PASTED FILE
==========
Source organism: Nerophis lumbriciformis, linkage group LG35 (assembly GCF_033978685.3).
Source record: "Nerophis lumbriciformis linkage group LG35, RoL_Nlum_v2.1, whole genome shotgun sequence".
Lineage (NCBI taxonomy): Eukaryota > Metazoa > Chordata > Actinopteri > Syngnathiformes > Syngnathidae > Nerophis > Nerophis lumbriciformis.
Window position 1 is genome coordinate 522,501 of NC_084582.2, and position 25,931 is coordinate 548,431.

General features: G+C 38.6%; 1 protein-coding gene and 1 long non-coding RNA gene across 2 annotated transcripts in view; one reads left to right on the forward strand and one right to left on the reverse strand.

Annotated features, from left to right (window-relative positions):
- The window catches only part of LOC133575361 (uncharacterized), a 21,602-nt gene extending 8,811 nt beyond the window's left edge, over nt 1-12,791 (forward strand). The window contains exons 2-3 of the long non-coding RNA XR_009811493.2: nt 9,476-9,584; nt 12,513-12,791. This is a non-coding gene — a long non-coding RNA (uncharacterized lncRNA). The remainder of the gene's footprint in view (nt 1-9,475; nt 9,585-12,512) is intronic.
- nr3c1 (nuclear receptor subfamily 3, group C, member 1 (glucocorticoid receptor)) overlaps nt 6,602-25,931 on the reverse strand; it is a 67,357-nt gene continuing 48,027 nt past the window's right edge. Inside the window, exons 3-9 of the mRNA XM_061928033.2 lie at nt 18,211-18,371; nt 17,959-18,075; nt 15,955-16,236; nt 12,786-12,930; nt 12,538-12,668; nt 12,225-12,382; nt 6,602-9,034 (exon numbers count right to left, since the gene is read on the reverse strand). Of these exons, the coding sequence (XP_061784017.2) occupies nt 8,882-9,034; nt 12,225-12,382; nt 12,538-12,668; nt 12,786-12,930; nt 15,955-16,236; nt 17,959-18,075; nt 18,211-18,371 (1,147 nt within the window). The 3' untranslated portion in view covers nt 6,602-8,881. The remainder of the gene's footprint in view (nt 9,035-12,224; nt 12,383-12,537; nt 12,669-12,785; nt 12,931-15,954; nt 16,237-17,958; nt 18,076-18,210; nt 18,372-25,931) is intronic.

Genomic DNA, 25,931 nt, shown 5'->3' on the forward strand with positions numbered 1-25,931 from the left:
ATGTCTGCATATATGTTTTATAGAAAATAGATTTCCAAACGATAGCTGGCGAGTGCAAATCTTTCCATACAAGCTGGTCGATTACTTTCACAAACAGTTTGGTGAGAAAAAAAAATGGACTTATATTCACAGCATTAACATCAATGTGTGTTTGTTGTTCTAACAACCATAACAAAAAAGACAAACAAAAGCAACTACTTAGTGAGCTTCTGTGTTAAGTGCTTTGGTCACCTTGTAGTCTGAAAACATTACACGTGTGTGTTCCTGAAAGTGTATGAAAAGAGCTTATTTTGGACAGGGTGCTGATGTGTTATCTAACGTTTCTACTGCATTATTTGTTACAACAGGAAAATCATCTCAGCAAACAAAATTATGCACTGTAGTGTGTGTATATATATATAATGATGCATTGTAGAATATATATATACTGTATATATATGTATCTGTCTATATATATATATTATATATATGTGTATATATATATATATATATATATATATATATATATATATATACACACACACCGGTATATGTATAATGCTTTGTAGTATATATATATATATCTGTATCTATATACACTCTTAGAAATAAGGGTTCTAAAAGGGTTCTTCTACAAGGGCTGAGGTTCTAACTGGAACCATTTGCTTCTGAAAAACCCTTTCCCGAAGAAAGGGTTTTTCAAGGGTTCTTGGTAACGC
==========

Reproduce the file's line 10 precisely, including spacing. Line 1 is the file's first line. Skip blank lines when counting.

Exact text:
ATGTCTGCATATATGTTTTATAGAAAATAGATTTCCAAACGATAGCTGGCGAGTGCAAATCTTTCCATACAAGCTGGTCGATTACTTTCACAAACAGTTTGGTGAGAAAAAAAAATGGACTTATATTCACAGCATTAACATCAATGTGTGTTTGTTGTTCTAACAACCATAACAAAAAAGACAAACAAAAGCAACTACTTAGTGAGCTTCTGTGTTAAGTGCTTTGGTCACCTTGTAGTCTGAAAACATTACACGTGTGTGTTCCTGAAAGTGTATGAAAAGAGCTTATTTTGGACAGGGTGCTGATGTGTTATCTAACGTTTCTACTGCATTATTTGTTACAACAGGAAAATCATCTCAGCAAACAAAATTATGCACTGTAGTGTGTGTATATATATATAATGATGCATTGTAGAATATATATATACTGTATATATATGTATCTGTCTATATATATATATTATATATATGTGTATATATATATATATATATATATATATATATATATATATATACACACACACCGGTATATGTATAATGCTTTGTAGTATATATATATATATCTGTATCTATATACACTCTTAGAAATAAGGGTTCTAAAAGGGTTCTTCTACAAGGGCTGAGGTTCTAACTGGAACCATTTGCTTCTGAAAAACCCTTTCCCGAAGAAAGGGTTTTTCAAGGGTTCTTGGTAACGC